A STRAWBERRY IN THE NOSE

Authors


Dear Editor,

A 4-year-old girl presented to Accident and Emergency with a history of an accidental fall approximately 7 days prior. Her mother was particularly concerned by what she described as the ‘meaty’ appearance of the inner aspect of her daughters nose. The child had symptoms of nasal obstruction and mild swelling of the nasal dorsum. Evacuation of the nose confirmed a large septal haematoma (Fig. 1). Subsequent evacuation of the haematoma was performed under general anaesthesia. The integrity of the caudal and dorsal cartilaginous septum appeared intact. A Yates drain was placed in situ to prevent re-accumulation of the haematoma, and the nose was packed with Merocel sponges bilaterally. The drain and packs were removed the next day, and the patient was discharged from the hospital with an uneventful recovery. The parents were informed that subsequent aesthetic changes could evolve secondary to ischaemic chondral necrosis, as a result of the injury and the prolonged duration of the haematoma.

Figure 1.

Septal haematoma of the nose giving the appearance of a ‘strawberry’ in the nose.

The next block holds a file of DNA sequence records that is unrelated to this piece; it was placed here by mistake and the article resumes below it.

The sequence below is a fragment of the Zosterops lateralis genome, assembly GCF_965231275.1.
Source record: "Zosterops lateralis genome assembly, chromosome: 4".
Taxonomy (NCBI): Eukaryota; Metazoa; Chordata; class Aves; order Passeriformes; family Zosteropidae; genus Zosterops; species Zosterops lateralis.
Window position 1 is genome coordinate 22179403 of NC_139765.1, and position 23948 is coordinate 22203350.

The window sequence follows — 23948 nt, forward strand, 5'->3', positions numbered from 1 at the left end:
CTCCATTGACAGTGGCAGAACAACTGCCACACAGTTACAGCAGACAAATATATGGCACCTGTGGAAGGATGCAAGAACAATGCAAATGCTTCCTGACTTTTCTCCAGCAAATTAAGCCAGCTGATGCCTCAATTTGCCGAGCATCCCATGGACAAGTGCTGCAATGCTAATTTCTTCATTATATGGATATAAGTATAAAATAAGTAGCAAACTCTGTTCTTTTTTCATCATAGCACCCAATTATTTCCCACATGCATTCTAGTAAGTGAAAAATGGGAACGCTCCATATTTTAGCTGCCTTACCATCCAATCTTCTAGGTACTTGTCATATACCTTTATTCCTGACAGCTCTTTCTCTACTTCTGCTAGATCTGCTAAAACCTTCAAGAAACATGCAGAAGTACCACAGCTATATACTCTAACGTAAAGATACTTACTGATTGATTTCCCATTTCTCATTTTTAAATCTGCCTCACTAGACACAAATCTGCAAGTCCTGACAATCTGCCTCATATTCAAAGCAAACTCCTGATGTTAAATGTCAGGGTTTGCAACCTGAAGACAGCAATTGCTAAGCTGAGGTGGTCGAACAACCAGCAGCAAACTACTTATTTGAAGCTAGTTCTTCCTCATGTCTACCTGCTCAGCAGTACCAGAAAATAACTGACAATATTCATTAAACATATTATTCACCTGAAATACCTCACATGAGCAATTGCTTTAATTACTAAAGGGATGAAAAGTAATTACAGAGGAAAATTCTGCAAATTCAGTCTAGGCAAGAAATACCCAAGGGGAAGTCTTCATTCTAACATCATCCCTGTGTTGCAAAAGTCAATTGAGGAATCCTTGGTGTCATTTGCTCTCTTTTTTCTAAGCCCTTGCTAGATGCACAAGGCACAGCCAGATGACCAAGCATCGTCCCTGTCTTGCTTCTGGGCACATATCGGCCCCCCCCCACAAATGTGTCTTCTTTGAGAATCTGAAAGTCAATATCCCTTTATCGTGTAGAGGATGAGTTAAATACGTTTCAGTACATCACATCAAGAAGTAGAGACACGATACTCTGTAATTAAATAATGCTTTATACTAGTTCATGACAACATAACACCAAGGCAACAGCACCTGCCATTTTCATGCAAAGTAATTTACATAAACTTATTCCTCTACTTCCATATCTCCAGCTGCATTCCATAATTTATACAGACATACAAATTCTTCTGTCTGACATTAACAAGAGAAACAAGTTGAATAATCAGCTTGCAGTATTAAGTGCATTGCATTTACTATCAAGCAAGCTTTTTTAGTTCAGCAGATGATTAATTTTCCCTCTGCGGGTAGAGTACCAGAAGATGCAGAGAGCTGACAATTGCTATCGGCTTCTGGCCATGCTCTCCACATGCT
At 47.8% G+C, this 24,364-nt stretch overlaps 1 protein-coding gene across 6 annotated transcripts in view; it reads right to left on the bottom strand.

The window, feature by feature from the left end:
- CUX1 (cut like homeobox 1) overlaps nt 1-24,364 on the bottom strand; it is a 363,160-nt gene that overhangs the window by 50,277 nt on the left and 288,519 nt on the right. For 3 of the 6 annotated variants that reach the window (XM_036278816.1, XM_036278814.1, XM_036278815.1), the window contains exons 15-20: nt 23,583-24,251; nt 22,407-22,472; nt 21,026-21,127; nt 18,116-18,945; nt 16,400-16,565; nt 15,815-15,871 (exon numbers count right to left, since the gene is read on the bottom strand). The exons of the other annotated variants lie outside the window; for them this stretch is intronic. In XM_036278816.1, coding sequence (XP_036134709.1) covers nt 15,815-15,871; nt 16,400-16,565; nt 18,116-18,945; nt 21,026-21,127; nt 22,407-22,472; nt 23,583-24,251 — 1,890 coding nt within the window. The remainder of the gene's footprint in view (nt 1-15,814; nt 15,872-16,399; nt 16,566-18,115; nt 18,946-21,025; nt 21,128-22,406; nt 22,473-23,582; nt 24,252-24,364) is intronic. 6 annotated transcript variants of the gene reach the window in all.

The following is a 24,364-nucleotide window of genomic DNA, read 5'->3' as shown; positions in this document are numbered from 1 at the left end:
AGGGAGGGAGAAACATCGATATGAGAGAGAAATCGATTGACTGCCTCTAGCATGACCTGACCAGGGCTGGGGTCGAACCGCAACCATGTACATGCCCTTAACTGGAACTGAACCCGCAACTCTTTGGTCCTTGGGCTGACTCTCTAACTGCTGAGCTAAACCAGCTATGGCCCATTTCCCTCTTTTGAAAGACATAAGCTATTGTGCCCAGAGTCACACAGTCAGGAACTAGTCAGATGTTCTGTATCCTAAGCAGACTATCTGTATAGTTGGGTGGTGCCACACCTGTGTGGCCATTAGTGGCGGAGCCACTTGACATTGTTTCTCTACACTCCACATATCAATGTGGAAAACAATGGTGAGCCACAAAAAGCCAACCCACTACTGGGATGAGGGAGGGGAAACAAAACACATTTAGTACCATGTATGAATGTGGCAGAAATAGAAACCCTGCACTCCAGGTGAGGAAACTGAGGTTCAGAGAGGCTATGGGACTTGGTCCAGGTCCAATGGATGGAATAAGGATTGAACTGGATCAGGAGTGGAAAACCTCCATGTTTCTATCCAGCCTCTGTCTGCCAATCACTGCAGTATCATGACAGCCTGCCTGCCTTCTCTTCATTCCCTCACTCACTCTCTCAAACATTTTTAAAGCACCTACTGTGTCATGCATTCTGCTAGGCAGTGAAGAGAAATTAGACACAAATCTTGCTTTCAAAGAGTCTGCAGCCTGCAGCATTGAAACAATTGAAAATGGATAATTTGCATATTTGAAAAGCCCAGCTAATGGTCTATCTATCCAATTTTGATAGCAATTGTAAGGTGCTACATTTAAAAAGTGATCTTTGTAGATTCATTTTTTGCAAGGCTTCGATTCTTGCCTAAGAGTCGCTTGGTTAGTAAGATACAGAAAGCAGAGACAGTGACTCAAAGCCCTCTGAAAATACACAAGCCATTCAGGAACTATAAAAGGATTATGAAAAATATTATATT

Nasal trauma is common in children with most injuries being sustained through accidental or sports injuries.1 Any suspicion of injury sustained through non-accidental injury should be discussed and acted upon in accordance with the guidelines of that particular hospital.

Septal haematoma is an important diagnosis that requires prompt recognition by the attending physician.2 Management by evacuation is necessary to prevent destruction of the nasal septum as the haematoma can compromise the blood supply to this fragile cartilaginous septum.3 If not managed quickly, the probability of the formation of a septal abscess is high, and with it, necrosis of the septal cartilage is almost definite. Subsequently, there is the possibility of the child developing a ‘saddle nose’ deformity in the future. This may require correction by means of a septorhinoplasty when the child becomes an adult.

Nasal trauma is frequent in children; however, nasal septal haematoma in this age group appears to be relatively rare. Perhaps, this is due to the predominantly cartilaginous structure of the nasal dorsum that provides flexibility and resistance to significant traumatic injury to the septal vasculature. In this case, the child did not present until a week after the fall, and, therefore, we can not be clear how long the haematoma had indeed been present. It is important to stress that early diagnosis is essential. Septal haematoma must be managed promptly and cannot be managed conservatively. This is to prevent irreversible aesthetic changes that in a developing face could bare severe consequences requiring major surgery such as a septorhinoplasty in later life.

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